Research life during Singapore's COVID-19 ‘circuit breaker’ (Lester Jones)

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RED Alert is running a series of posts where we hear from La Trobe graduate researchers who are (for lots of reasons) outside of Australia during the COVID-19 pandemic. Next up, I invited Lester Jones, who is undertaking a PhD at the Judith Lumley Centre to share his thoughts on working and finishing off his PhD from Singapore.


I am working in Singapore while completing my PhD studies part-time. This tiny island state – 50km by 27km - was initially seen as the exemplar of how to manage the threat of COVID-19. It did great. From early on we were required to declare our good health two times a day, accompanied by body temperature readings. Temperature checks were extended to other businesses including restaurants and hair salons but we were more or less unrestricted in our activities.

I was stopped one day, after a short but hot walk in the equatorial sun, at the National University of Singapore. I ended up in the ‘hot zone’ – the hot zone being the cordoned off area for those with suspect temperature readings. A place for feeling judged I found out! The gatekeepers were very polite and suggested I take a seat and they would reassess in a few minutes but I was not going to be touching or sitting on anything in the hot-zone! The few minutes was all it took to cool my temperature and I was on my way.

Things seemed to be going well with enforced measures but recent increases in infection, mainly in the dormitory-housed foreign worker population, has demanded tougher restrictions – a lockdown or as the government describes it a ‘circuit breaker’. So me, my wife who is also an academic, and two teenagers have had to find ways to continue with our work and school in our three bedroom apartment. The girls have been schooling online – although the oldest one is now finished, her secondary schooling complete without final exams. She is now navigating the uncertainty of what is next for her – and more than the usual uncertainty. The younger one is missing the social aspects of school – understandable at 15! Apart from that we know we are really lucky to have such minimal impact on our lives.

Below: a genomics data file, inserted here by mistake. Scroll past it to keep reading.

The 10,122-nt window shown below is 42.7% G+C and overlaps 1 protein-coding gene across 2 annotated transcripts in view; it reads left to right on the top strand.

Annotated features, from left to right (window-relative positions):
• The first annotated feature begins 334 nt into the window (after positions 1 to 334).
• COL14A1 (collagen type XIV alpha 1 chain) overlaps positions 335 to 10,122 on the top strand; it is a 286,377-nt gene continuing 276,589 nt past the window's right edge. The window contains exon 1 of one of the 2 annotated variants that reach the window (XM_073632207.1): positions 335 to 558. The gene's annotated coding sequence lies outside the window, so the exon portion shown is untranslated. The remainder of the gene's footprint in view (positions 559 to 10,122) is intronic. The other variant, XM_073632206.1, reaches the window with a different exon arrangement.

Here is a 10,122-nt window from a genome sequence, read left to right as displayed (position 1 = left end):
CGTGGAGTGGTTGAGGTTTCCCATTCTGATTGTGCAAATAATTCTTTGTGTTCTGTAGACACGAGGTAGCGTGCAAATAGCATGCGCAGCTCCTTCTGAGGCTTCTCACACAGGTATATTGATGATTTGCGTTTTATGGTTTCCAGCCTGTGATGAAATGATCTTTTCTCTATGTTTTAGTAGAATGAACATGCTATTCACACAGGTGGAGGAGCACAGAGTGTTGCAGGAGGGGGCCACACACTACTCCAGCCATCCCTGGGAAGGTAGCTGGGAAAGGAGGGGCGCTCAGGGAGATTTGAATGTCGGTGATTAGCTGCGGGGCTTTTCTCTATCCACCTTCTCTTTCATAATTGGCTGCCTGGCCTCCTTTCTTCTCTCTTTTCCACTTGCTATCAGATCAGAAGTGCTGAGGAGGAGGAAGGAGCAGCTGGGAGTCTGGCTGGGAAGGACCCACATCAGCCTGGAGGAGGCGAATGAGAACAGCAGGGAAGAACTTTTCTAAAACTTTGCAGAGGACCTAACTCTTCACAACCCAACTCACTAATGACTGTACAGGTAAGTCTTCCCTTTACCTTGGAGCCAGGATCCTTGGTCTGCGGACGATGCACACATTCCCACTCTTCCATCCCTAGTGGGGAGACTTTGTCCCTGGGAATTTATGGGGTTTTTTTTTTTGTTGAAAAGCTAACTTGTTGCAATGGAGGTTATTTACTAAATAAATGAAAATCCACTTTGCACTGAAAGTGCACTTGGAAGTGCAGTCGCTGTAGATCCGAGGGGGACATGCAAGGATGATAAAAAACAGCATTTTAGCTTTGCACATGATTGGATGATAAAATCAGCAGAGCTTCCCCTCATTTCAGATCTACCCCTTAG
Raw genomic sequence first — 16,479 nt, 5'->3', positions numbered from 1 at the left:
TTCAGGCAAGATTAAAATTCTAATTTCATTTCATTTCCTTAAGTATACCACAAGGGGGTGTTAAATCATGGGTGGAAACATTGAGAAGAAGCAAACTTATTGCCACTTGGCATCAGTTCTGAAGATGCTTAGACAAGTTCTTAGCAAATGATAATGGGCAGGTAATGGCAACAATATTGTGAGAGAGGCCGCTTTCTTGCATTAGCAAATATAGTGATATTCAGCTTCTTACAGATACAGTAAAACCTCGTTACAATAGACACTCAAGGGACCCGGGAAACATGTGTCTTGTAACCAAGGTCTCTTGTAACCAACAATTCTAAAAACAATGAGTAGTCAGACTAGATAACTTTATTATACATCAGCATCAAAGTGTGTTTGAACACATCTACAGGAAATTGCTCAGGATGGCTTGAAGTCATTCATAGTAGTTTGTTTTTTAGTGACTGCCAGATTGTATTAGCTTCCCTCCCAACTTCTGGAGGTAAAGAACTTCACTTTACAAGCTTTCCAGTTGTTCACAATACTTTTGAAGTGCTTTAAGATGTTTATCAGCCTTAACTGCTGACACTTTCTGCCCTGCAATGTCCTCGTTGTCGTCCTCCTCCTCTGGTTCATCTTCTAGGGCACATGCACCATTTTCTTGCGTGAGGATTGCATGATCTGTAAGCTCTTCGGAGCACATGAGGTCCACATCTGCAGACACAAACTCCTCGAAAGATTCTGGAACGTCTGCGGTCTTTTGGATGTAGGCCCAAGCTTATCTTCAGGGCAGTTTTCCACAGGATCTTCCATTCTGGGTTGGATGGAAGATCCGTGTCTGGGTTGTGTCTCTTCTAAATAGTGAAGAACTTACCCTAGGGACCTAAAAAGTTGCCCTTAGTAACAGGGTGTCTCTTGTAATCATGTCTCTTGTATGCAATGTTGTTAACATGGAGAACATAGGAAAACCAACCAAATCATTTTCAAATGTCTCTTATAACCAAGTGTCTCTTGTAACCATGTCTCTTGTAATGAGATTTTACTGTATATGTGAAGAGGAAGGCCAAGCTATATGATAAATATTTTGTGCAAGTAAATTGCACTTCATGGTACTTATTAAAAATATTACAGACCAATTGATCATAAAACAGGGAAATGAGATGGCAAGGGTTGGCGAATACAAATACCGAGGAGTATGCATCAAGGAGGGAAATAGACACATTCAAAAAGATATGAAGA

Working from home does demand a routine though and I try to get out for a run or walk each day – which we are permitted to do, but alone. In the tropical climate, this is best done just before the sun comes up and again I am lucky to be able to access some green surrounds and waterways. There are always some unusual flowers to discover (for example, spider lilies) and I have encountered many birds, squirrels, lizards and even a family of otters. I am definitely exercising more frequently in the circuit breaker time.

Some spider lilies that Lester has spotted

In some ways my time on my PhD tasks has been enhanced. Previously my strategy had been to work in blocks of days, including time back in Melbourne. However, without the travel to and from work, I have created more time and can dip in and out of PhD tasks more readily. It helps to have a nice place to sit – I have a view over treetops and of everchanging sky, which is spectacular when a storm rolls across the island! Also I have joined the RED Accelerated Completion Program which has nicely coincided with my time in lockdown and provides an extra motivation to keep things moving along.

We are due to end this circuit breaker on 1st June and already I can see the return to campus-based working will take some getting used to. To start there is the early morning travel, the search for good coffee and attention to what you are going to wear. The ironing board which is normally in place for daily shirt ironing is completely folded away! In the meantime, I will enjoy the morning discoveries and keep on nudging my write up of my thesis towards its (hopefully) August completion!


Lester Jones is a graduate researcher in the Judith Lumley Centre, School of Nursing and Midwifery at La Trobe and a Senior Lecturer at the Singapore Institute of Technology. See here for further information about Lester's research publications.